Tag Archives: waterfowl

Canada Goose Goslings © Matt Filosa

Take 5: Goslings on the Go

It’s springtime, which means the parade of cute, fluffy baby animals is about to really take off! This week, we’ve got five adorable photos of Canada Goose babies, or goslings as they’re properly called.

The Canada Goose (not Canadian Goose!) is the only species of goose that breeds in Massachusetts, although a few others may be spotted passing through outside the breeding season. They don’t typically migrate, either, instead moving to areas where the water isn’t frozen as the temperatures drop in winter.

The female Canada Goose selects the nest site, usually a slightly elevated spot near the water. The nest is a shallow depression made with plant material and lined with down. She lays a total of 4–7 eggs—only one per day—and does not begin to incubate full-time until the clutch is complete. 

The male stands guard and may show aggression if the nest is threatened, so be sure to maintain a respectful distance. The goslings hatch after 25–28 days and are born precocial, meaning that they are able to walk, swim, and feed themselves almost immediately after hatching. The young stay with their parents through the first year of life.

Enjoy these five photos of fuzzy little yellow goslings from our annual Picture This: Your Great Outdoors photo contest and remember: geese are perfectly adapted to winters in New England on their own, so please don’t feed the geese!

Let us know in the comments if you’ve spotted any goslings in your neighborhood this spring!

Canada Goose Gosling © Kathy Diamontopoulos
Canada Goose Gosling © Kathy Diamontopoulos
Canada Goose Goslings © Matt Filosa
Canada Goose Goslings © Matt Filosa
Canada Goose Goslings © Riju Kumar
Canada Goose Goslings © Riju Kumar
Canada Goose Goslings © Kathy Hale
Canada Goose Goslings © Kathy Hale
Canada Goose Gosling © Ben Murphy
Canada Goose Gosling © Ben Murphy
Hooded Mergansers (male) © Nathan Goshgarian

Take 5: Hooded Mergansers

Thinking about taking a radical step with your next hairstyle? You could take a cue from the Hooded Merganser, a common but striking duck with an over-the-top (pun intended), fan-shaped, collapsible crest atop their heads. Adult males have bold black-and-white crests while females sport a cinnamon-colored version of the ‘do. Either coloring would certainly set you apart in a crowd!

Awkward on land but graceful in the water, Hooded Mergansers are diving ducks, preferring small ponds, rivers, and wetlands where they can dive for fish, amphibians, mollusks, and crayfish. They use their eyesight to hunt below the water surface and even have an extra set of transparent eyelids that act as a natural pair of “swim goggles” to protect their eyes.

Here are five fantastic photos of Hooded Mergansers from our annual Picture This: Your Great Outdoors photo contest. The entries for the 2019 photo contest are rolling in, so submit yours for consideration soon!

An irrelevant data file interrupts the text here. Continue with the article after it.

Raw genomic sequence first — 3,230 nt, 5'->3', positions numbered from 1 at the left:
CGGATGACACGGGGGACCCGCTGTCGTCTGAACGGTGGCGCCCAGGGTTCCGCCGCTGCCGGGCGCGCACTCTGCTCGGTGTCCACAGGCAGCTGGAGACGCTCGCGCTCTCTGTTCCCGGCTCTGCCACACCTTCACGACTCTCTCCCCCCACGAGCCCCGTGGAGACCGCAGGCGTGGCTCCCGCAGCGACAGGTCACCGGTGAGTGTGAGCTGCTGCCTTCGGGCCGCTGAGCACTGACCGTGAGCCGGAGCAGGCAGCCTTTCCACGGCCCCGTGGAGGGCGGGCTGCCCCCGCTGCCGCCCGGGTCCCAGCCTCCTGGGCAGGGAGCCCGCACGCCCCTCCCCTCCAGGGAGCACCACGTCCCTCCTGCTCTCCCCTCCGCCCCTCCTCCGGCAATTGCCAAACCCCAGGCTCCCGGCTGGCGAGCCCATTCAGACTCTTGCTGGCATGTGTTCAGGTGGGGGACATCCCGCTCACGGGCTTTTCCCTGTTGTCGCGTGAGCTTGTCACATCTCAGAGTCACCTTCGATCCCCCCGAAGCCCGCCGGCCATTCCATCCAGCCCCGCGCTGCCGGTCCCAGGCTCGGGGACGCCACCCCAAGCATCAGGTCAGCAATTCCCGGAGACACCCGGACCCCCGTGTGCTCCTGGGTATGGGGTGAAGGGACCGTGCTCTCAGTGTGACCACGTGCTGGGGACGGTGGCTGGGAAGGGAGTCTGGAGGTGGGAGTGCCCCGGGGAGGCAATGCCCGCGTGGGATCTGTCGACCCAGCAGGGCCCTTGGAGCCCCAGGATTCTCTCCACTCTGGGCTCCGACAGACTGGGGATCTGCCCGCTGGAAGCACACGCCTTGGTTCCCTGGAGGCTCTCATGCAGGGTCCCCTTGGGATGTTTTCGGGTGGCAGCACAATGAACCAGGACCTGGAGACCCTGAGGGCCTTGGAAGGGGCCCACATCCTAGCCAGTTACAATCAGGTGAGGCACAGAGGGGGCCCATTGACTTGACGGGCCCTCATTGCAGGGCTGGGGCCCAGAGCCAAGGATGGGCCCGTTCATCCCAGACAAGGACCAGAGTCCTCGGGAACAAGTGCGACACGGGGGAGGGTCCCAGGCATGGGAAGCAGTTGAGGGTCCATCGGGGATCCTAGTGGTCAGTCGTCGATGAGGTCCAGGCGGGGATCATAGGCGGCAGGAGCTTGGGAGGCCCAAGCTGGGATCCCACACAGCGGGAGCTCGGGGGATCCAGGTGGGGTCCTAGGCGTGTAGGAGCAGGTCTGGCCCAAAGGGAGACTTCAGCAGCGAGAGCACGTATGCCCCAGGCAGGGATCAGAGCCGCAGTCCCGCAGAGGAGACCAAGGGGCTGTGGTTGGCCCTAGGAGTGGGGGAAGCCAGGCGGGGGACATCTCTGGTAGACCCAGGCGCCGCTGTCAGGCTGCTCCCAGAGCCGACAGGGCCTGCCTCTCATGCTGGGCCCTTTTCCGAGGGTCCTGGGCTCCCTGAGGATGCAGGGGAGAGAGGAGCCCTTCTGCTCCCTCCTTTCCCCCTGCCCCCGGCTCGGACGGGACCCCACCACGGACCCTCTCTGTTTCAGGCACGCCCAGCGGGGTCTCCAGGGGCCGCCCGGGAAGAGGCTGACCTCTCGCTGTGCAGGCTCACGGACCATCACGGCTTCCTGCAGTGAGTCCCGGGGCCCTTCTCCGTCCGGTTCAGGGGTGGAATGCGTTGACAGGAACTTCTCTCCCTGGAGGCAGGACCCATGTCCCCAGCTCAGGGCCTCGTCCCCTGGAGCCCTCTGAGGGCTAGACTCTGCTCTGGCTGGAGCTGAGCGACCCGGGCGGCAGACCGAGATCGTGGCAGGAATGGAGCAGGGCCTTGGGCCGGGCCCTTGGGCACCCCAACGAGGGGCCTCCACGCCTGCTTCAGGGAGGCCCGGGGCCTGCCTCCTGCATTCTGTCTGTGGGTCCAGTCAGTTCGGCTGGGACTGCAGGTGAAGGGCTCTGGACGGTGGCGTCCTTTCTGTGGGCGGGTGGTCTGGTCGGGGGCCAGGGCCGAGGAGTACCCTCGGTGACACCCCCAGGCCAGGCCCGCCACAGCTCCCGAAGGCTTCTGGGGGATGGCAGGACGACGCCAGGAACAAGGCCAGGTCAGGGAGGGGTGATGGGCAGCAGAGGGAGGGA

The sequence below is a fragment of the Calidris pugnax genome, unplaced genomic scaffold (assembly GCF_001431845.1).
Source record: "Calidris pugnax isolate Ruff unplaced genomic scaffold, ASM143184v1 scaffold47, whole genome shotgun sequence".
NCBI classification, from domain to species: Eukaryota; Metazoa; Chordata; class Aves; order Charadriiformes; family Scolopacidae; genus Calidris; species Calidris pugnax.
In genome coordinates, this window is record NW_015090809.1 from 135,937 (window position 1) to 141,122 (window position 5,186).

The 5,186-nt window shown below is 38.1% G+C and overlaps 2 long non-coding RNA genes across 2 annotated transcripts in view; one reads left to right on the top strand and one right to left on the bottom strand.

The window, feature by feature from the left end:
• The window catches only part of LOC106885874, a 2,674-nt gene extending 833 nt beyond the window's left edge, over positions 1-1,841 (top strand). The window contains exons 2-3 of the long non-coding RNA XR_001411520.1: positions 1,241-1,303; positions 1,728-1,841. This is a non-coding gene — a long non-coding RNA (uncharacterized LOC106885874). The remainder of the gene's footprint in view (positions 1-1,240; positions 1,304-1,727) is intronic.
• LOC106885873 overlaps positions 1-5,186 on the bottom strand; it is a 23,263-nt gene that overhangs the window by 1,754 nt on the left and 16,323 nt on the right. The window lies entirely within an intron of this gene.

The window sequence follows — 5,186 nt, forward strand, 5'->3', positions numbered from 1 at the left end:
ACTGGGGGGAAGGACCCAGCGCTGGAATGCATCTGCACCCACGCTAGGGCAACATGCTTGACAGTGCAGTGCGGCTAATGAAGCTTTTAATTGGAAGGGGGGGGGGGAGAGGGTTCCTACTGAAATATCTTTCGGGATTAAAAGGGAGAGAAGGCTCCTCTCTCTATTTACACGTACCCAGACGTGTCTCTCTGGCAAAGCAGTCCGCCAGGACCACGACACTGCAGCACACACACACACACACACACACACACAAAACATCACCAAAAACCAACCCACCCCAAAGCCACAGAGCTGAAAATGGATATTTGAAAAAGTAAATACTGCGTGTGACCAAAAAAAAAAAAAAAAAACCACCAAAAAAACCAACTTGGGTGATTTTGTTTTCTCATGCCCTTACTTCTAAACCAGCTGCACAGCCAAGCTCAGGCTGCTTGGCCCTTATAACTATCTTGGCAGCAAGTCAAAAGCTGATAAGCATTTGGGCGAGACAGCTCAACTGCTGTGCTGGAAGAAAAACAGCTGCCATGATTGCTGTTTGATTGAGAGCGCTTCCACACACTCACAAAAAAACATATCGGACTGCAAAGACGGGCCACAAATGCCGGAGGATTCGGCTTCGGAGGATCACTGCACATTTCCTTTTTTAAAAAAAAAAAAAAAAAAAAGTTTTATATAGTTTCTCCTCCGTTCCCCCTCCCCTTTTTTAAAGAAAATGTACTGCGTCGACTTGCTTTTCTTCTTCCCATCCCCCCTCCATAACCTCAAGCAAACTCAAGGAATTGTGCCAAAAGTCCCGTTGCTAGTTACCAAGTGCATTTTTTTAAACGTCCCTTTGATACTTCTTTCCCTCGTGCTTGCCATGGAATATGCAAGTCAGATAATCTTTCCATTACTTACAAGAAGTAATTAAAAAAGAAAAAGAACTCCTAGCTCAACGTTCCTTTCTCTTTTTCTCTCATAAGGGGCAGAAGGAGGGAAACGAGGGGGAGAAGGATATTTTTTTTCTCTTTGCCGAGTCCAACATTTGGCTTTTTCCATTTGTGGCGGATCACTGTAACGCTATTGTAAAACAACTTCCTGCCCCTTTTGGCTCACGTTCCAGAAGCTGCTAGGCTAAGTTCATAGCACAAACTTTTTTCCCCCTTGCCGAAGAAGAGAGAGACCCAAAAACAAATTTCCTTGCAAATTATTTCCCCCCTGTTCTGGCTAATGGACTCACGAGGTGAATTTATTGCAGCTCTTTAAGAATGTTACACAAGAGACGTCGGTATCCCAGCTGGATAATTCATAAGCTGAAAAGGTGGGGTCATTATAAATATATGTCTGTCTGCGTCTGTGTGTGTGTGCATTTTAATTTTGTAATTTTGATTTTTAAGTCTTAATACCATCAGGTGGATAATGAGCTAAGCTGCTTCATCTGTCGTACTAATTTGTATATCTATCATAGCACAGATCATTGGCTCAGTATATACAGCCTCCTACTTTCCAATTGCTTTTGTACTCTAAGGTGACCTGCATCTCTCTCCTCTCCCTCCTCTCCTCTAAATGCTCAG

Hooded Mergansers (male) © Nathan Goshgarian
Hooded Mergansers (male) © Nathan Goshgarian
Hooded Merganser (male) © Rob Griffith
Hooded Merganser (male) © Rob Griffith
Hooded Merganser (female) © Michael Rossacci
Hooded Merganser (female) © Michael Rossacci
Hooded Merganser (male) © Sandy Murphy
Hooded Merganser (male) © Sandy Murphy
Hooded Merganser (male) © Kim Nagy
Hooded Merganser (male) © Kim Nagy
Harlequin Duck © Carol Duffy

Take 5: Winter Ducks

Winter is a wonderful time to see some colorful characters around your neighborhood—namely wintering waterfowl. In late fall and winter, the majority of waterfowl species return to wearing their bright and more colorful breeding plumages and with more than 25 species of ducks, geese, and swans that regularly spend the winter in Massachusetts, you’ll have lots to add to your birding list.

Here are five species of ducks you may spot hanging around lakes, ponds, rivers, and ocean-side viewpoints, depending on their preferred habitat. Learn more about wintering waterfowl in the winter issue of Explore member magazine and find an expert naturalist-led winter birding trip hosted by a wildlife sanctuary near you.

All of these photos were submitted to our annual Picture This: Your Great Outdoors photo contest. Check out the recently-announced winners of the 2018 contest today!

Harlequin Duck © Carol Duffy
Harlequin Duck © Carol Duffy
Red-breasted Merganser © David Peller
Red-breasted Merganser © David Peller
Ring-necked Duck © Lea Fiega
Ring-necked Duck © Lea Fiega
Common Eider © David Sheehy
Common Eider © David Sheehy
Northern Pintail © Roger Debenham
Northern Pintail © Roger Debenham
Green-winged Teal © Matt Filosa

Take 5: Migrating Waterfowl

Fall is a great time to see a variety of waterfowl as they pass through Massachusetts on their way to their wintering grounds. Brant, Surf and White-winged Scoters, and Red-breasted Mergansers are best viewed along the sea coast, while Northern Pintails, Green-winged Teal, and Ring-necked Ducks are more likely to be found in marshes or on open bodies of freshwater anywhere in the state.

To see waterfowl to best advantage, join an expert naturalist during a guided fall waterfowl program at one of Mass Audubon’s wildlife sanctuaries. Or simply enjoy these five spectacular images of migrants you might be lucky enough to spot yourself, all previously submitted to our Picture This: Your Great Outdoors photo contest.

Female Red-breasted Merganser © Nicholas Corvinus

Female Red-breasted Merganser © Nicholas Corvinus

Northern Pintails at Joppa Flats © Ken DiBiccari

Northern Pintails at Joppa Flats © Ken DiBiccari

Buffleheads © Myer Bornstein

Buffleheads © Myer Bornstein

Ring-necked Duck © Lea Fiega

Ring-necked Duck © Lea Fiega (also pictured: Mallard ducks)

Green-winged Teal © Matt Filosa

Green-winged Teal © Matt Filosa